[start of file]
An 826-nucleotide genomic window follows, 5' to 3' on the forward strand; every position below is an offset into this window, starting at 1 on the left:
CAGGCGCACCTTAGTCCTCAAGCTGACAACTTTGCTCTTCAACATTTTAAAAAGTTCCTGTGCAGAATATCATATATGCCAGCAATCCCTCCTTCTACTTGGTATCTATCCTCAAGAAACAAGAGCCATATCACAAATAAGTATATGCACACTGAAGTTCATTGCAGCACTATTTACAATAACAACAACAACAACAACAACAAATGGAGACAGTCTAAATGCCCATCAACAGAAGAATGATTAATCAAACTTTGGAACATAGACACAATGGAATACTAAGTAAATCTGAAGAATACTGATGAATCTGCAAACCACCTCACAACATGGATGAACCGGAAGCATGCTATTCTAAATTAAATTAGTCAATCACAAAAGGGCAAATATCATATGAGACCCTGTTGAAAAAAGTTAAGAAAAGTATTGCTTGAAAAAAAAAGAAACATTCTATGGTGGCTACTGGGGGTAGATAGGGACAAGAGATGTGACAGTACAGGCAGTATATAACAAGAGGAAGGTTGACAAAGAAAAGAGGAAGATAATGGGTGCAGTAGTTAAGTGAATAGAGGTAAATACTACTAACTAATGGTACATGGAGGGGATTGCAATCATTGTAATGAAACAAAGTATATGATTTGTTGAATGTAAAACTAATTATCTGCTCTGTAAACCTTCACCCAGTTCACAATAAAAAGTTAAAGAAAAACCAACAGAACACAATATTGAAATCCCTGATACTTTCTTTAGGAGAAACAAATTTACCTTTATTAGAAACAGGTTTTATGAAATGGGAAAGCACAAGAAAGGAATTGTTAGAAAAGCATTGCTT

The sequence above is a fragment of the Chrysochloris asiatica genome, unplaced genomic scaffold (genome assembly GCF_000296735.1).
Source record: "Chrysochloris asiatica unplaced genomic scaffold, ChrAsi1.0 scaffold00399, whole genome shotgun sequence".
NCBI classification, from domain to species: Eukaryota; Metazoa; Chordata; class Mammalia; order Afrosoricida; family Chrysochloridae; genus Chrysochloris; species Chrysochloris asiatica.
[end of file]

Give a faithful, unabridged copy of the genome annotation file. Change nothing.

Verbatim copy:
An 826-nucleotide genomic window follows, 5' to 3' on the forward strand; every position below is an offset into this window, starting at 1 on the left:
CAGGCGCACCTTAGTCCTCAAGCTGACAACTTTGCTCTTCAACATTTTAAAAAGTTCCTGTGCAGAATATCATATATGCCAGCAATCCCTCCTTCTACTTGGTATCTATCCTCAAGAAACAAGAGCCATATCACAAATAAGTATATGCACACTGAAGTTCATTGCAGCACTATTTACAATAACAACAACAACAACAACAACAAATGGAGACAGTCTAAATGCCCATCAACAGAAGAATGATTAATCAAACTTTGGAACATAGACACAATGGAATACTAAGTAAATCTGAAGAATACTGATGAATCTGCAAACCACCTCACAACATGGATGAACCGGAAGCATGCTATTCTAAATTAAATTAGTCAATCACAAAAGGGCAAATATCATATGAGACCCTGTTGAAAAAAGTTAAGAAAAGTATTGCTTGAAAAAAAAAGAAACATTCTATGGTGGCTACTGGGGGTAGATAGGGACAAGAGATGTGACAGTACAGGCAGTATATAACAAGAGGAAGGTTGACAAAGAAAAGAGGAAGATAATGGGTGCAGTAGTTAAGTGAATAGAGGTAAATACTACTAACTAATGGTACATGGAGGGGATTGCAATCATTGTAATGAAACAAAGTATATGATTTGTTGAATGTAAAACTAATTATCTGCTCTGTAAACCTTCACCCAGTTCACAATAAAAAGTTAAAGAAAAACCAACAGAACACAATATTGAAATCCCTGATACTTTCTTTAGGAGAAACAAATTTACCTTTATTAGAAACAGGTTTTATGAAATGGGAAAGCACAAGAAAGGAATTGTTAGAAAAGCATTGCTT

The sequence above is a fragment of the Chrysochloris asiatica genome, unplaced genomic scaffold (genome assembly GCF_000296735.1).
Source record: "Chrysochloris asiatica unplaced genomic scaffold, ChrAsi1.0 scaffold00399, whole genome shotgun sequence".
NCBI classification, from domain to species: Eukaryota; Metazoa; Chordata; class Mammalia; order Afrosoricida; family Chrysochloridae; genus Chrysochloris; species Chrysochloris asiatica.